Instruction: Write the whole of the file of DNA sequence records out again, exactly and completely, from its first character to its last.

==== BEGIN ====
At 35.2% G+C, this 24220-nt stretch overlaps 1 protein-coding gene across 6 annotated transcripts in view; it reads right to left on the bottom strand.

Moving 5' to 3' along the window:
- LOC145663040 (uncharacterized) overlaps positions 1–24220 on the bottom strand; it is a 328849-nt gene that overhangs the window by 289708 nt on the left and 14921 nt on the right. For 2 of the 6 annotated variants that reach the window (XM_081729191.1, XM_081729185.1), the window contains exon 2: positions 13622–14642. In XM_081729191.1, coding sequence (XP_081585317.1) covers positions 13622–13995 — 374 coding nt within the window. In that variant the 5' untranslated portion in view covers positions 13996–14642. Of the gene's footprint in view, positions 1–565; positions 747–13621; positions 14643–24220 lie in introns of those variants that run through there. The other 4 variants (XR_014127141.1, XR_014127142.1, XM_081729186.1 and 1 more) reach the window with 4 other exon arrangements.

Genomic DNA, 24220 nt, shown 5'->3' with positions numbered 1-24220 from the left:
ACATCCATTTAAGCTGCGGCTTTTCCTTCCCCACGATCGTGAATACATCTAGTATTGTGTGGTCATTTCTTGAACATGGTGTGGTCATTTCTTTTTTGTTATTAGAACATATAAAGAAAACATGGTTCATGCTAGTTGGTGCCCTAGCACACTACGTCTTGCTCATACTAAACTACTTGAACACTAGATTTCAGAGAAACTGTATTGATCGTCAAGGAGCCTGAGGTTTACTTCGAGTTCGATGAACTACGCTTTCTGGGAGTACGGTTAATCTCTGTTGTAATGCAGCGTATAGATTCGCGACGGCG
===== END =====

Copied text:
At 35.2% G+C, this 24220-nt stretch overlaps 1 protein-coding gene across 6 annotated transcripts in view; it reads right to left on the bottom strand.

Moving 5' to 3' along the window:
- LOC145663040 (uncharacterized) overlaps positions 1–24220 on the bottom strand; it is a 328849-nt gene that overhangs the window by 289708 nt on the left and 14921 nt on the right. For 2 of the 6 annotated variants that reach the window (XM_081729191.1, XM_081729185.1), the window contains exon 2: positions 13622–14642. In XM_081729191.1, coding sequence (XP_081585317.1) covers positions 13622–13995 — 374 coding nt within the window. In that variant the 5' untranslated portion in view covers positions 13996–14642. Of the gene's footprint in view, positions 1–565; positions 747–13621; positions 14643–24220 lie in introns of those variants that run through there. The other 4 variants (XR_014127141.1, XR_014127142.1, XM_081729186.1 and 1 more) reach the window with 4 other exon arrangements.

Genomic DNA, 24220 nt, shown 5'->3' with positions numbered 1-24220 from the left:
ACATCCATTTAAGCTGCGGCTTTTCCTTCCCCACGATCGTGAATACATCTAGTATTGTGTGGTCATTTCTTGAACATGGTGTGGTCATTTCTTTTTTGTTATTAGAACATATAAAGAAAACATGGTTCATGCTAGTTGGTGCCCTAGCACACTACGTCTTGCTCATACTAAACTACTTGAACACTAGATTTCAGAGAAACTGTATTGATCGTCAAGGAGCCTGAGGTTTACTTCGAGTTCGATGAACTACGCTTTCTGGGAGTACGGTTAATCTCTGTTGTAATGCAGCGTATAGATTCGCGACGGCG